Monday, July 6, 2009

Really Crappy News: New regulation may mean end to free checking

So... they'll give 0.8% APY on savings and less, while charging us to hold our money. Just peachy.

CNN Money: Is free checking on its way out?
Bank customers used to the perks of free checking accounts — unlimited check writing, online banking, debit card use and ATM access, to name a few — might have to recalibrate their expectations soon. That’s because overdraft fees, which banks use to subsidize the expense of free checking accounts, have been under fire by consumer advocacy groups. (A quick primer: You spend $8 on lunch at Burger King and pay with your debit card. But there’s only $5 in your checking account. The transaction is still approved, but the bank slaps you with a hefty overdraft fee for the privilege.)

There have already been some changes to the way banks must disclose overdraft fees on statements, but now there’s a bigger push to require institutions to obtain accountholders’ permission before charging them overdraft fees on debit card purchases and ATM withdrawals. President Obama’s proposed Consumer Financial Protection Agency would likely address overdraft fees in some way.

That spells trouble for banks already hurting from the financial crisis. The bulk of revenue in bank retail deposits comes from penalty fees; economic research firm Moebs Services estimates that banks will rake in a total of $38.5 billion in overdraft revenue this year. In fact, a 2008 FDIC study concludes that 74% of all service charges on deposit accounts come from overdraft and insufficient fund fees, which typically range between $35 to $40 per incident. But there’s a small amount of consumers who shoulder most of the fee load: According to a May report from consulting firm Oliver Wyman, 68% of those fees come from just 5% of banking customers (who pay, on average, $1,614 each year). Meanwhile, 74% of customers pay no overdraft fees at all.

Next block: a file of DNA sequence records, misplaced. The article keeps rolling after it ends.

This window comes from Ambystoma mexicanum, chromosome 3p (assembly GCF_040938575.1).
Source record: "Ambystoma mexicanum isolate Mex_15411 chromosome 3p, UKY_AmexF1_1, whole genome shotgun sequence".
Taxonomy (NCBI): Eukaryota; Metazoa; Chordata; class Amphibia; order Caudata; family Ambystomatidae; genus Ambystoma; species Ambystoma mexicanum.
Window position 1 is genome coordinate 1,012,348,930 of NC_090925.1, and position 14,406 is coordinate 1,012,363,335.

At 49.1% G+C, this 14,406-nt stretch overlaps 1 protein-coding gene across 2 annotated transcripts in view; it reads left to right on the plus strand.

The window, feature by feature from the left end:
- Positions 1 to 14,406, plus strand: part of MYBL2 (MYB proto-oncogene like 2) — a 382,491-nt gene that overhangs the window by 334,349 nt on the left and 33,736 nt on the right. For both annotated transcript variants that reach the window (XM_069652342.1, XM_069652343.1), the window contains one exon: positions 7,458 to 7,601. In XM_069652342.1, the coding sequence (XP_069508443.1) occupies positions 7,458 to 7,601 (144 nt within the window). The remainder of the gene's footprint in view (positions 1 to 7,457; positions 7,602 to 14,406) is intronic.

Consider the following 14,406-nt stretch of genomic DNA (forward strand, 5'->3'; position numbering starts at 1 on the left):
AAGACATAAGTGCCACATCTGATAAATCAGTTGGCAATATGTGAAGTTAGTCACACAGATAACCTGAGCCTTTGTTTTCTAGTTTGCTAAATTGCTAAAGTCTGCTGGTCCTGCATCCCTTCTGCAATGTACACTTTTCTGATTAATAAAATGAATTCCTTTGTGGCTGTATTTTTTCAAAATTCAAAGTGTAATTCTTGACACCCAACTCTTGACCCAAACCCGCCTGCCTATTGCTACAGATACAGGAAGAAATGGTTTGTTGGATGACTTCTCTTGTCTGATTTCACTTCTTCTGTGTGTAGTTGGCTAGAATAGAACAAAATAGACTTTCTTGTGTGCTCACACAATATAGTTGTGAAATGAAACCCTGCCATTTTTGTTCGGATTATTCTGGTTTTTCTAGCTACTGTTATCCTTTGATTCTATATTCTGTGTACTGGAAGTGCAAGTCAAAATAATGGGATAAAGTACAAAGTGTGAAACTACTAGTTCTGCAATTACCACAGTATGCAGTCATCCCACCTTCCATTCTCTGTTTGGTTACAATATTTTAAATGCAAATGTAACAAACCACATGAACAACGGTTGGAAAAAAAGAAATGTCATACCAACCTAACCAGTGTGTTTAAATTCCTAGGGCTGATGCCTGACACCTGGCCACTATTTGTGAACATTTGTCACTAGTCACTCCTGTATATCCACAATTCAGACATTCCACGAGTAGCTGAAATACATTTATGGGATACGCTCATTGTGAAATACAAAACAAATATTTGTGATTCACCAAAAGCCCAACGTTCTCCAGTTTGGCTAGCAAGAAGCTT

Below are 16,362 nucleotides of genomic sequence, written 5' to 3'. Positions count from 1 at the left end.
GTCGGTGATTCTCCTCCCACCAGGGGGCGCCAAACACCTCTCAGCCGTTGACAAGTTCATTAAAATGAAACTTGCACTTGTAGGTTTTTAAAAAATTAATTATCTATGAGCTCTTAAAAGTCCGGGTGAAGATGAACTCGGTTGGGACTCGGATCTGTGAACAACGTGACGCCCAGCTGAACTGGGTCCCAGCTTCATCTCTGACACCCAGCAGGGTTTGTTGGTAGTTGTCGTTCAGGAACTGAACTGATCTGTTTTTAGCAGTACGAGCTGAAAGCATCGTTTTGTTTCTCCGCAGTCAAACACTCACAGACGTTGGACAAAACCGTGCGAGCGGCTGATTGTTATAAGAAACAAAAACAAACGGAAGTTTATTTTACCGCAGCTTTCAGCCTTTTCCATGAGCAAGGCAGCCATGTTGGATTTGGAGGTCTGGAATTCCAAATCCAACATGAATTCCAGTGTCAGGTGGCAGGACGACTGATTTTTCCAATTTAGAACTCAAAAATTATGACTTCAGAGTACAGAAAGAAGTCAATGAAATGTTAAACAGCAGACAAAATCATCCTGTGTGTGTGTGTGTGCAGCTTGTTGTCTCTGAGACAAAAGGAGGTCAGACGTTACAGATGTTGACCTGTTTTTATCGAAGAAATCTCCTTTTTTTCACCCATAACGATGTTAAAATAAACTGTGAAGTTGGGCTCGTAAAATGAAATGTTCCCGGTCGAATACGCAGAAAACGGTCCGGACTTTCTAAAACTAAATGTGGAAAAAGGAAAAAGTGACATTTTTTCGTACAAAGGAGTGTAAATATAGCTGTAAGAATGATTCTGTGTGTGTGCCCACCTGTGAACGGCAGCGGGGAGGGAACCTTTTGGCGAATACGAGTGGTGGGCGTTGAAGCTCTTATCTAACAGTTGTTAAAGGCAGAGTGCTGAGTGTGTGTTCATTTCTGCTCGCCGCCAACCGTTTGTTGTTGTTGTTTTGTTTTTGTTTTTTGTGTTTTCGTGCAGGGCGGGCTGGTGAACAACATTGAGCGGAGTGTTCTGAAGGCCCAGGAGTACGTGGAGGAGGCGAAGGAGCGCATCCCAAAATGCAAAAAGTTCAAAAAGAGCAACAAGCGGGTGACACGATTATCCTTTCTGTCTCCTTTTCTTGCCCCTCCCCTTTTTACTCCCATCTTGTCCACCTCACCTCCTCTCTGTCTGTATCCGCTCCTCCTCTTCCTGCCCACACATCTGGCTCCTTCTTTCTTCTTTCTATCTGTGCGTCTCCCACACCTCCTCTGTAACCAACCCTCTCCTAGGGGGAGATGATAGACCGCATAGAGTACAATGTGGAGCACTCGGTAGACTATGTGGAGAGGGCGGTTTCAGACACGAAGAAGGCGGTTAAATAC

But with banks expecting roadblacks to fee income, some experts predict that the free-checking model might be on its way out. Aaron Fine, author of the Oliver Wyman report, recently told banking industry trade publication American Banker, “The industry has to change pretty dramatically because a substantial amount of the revenue that paid for free checking is likely to go away. That business model is not sustainable.”

More from around the web:
WSJ: Is This The Beginning of the End of Free Checking? The End of Free Checking?


Well, I hope it's just scare tactics ment to prevent the upcoming regulation - aimed at us by banks in order to stir some uproar.

There's no fun to being mugged monthly by your bank. Currently I have a TCF free checking account. I hope it doesn't change.


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